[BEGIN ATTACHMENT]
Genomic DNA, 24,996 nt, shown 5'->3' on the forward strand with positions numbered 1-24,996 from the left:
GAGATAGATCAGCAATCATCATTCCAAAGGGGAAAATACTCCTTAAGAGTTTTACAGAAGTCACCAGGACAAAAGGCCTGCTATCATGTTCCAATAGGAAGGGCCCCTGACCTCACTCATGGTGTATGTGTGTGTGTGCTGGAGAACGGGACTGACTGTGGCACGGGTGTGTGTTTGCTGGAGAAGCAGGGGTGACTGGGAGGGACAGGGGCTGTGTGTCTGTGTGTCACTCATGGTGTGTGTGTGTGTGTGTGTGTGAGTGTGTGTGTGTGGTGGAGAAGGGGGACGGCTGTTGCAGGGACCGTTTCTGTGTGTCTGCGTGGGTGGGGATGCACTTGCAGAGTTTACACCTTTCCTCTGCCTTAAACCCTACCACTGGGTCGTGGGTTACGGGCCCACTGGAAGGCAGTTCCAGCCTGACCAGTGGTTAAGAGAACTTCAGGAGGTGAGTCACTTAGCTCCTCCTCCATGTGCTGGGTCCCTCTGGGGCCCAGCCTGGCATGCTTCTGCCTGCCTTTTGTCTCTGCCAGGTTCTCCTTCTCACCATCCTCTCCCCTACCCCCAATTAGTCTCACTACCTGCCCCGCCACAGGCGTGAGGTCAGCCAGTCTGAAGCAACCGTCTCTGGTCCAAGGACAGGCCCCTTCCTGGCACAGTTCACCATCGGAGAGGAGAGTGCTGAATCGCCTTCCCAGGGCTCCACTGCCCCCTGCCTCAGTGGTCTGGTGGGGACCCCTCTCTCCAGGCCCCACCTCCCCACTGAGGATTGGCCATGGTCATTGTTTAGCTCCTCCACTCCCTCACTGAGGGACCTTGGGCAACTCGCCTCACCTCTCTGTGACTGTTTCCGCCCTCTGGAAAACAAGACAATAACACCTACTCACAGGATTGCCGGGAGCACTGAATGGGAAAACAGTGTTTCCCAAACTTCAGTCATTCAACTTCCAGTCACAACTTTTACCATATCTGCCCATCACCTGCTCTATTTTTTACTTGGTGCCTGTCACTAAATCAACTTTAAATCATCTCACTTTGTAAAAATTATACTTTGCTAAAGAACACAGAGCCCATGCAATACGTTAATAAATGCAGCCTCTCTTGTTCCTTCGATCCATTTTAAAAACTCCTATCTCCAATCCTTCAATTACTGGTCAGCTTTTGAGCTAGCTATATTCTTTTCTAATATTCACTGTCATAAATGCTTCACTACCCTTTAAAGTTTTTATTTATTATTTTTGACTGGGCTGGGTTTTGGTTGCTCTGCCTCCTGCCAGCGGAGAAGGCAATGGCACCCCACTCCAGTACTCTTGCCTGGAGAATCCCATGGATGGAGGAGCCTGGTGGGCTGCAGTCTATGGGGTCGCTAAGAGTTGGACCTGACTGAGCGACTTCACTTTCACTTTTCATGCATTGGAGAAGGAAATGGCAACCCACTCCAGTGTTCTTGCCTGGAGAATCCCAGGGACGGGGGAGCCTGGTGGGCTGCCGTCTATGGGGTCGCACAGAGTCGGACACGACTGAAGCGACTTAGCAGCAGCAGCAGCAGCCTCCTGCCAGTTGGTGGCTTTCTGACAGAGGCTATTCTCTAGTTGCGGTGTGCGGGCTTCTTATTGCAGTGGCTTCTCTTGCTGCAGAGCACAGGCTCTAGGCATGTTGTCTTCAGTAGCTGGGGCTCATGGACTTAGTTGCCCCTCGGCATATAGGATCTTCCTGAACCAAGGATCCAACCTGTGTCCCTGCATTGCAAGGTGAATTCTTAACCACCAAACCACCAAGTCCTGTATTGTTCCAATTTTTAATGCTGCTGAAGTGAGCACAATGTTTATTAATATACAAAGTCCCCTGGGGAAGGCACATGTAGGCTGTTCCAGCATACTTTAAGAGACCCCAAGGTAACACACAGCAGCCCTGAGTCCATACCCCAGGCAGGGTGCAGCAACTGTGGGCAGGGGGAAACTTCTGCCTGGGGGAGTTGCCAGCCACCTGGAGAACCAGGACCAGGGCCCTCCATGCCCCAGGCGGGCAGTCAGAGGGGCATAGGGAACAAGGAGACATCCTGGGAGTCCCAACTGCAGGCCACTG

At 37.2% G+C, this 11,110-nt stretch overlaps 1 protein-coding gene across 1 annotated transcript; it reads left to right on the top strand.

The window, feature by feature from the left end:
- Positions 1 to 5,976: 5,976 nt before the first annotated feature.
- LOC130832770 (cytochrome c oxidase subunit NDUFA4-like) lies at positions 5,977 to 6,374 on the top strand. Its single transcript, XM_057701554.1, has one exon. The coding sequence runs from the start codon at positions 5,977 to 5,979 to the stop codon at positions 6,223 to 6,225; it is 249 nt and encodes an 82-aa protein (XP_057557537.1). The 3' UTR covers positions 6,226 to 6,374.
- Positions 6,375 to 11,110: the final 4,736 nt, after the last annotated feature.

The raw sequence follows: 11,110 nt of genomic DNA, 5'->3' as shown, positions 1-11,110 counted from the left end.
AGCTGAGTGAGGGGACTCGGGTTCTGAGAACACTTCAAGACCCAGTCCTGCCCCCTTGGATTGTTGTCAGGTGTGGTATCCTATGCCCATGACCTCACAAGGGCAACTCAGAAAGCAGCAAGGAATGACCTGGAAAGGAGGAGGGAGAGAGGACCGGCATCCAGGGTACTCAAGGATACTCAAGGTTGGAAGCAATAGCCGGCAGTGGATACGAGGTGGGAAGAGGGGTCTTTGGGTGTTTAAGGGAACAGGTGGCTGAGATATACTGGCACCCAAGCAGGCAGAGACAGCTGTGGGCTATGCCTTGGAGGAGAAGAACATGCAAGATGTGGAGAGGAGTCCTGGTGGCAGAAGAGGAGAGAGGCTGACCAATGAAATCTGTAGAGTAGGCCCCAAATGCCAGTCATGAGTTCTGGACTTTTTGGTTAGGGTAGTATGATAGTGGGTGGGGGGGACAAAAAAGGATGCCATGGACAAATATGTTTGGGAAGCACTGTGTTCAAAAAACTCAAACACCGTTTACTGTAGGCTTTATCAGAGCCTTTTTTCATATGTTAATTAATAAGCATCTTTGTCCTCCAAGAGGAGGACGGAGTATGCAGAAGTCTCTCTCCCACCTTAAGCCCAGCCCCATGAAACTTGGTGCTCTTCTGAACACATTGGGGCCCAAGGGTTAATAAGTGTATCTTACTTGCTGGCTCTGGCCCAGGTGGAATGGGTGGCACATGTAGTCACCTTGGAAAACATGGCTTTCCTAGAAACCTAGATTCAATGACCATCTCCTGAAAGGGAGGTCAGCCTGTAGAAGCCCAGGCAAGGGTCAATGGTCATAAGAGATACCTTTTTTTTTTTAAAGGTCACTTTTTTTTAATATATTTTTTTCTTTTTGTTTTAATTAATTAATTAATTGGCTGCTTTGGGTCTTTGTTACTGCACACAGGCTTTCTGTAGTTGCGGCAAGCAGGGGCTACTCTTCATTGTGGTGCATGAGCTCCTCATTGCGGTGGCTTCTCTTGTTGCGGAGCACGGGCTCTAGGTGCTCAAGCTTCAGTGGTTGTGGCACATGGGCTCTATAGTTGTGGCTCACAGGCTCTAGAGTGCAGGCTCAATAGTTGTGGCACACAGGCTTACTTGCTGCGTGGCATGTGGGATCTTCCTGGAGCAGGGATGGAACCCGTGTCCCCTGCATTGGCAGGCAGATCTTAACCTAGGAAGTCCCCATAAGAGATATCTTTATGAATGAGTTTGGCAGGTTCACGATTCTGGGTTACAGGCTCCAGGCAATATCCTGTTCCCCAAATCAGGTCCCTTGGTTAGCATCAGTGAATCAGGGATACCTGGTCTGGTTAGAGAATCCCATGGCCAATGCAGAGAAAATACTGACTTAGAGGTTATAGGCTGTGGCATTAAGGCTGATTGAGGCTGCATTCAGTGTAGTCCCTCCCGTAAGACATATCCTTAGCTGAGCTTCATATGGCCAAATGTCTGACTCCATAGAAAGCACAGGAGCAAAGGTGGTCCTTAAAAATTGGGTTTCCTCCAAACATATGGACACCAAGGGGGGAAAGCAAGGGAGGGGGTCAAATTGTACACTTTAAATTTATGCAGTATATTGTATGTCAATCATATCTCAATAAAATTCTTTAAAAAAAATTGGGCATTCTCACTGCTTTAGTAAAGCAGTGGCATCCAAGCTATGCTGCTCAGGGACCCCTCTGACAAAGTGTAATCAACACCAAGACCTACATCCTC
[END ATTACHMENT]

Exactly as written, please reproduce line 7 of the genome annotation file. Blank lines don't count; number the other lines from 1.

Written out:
- Positions 6,375 to 11,110: the final 4,736 nt, after the last annotated feature.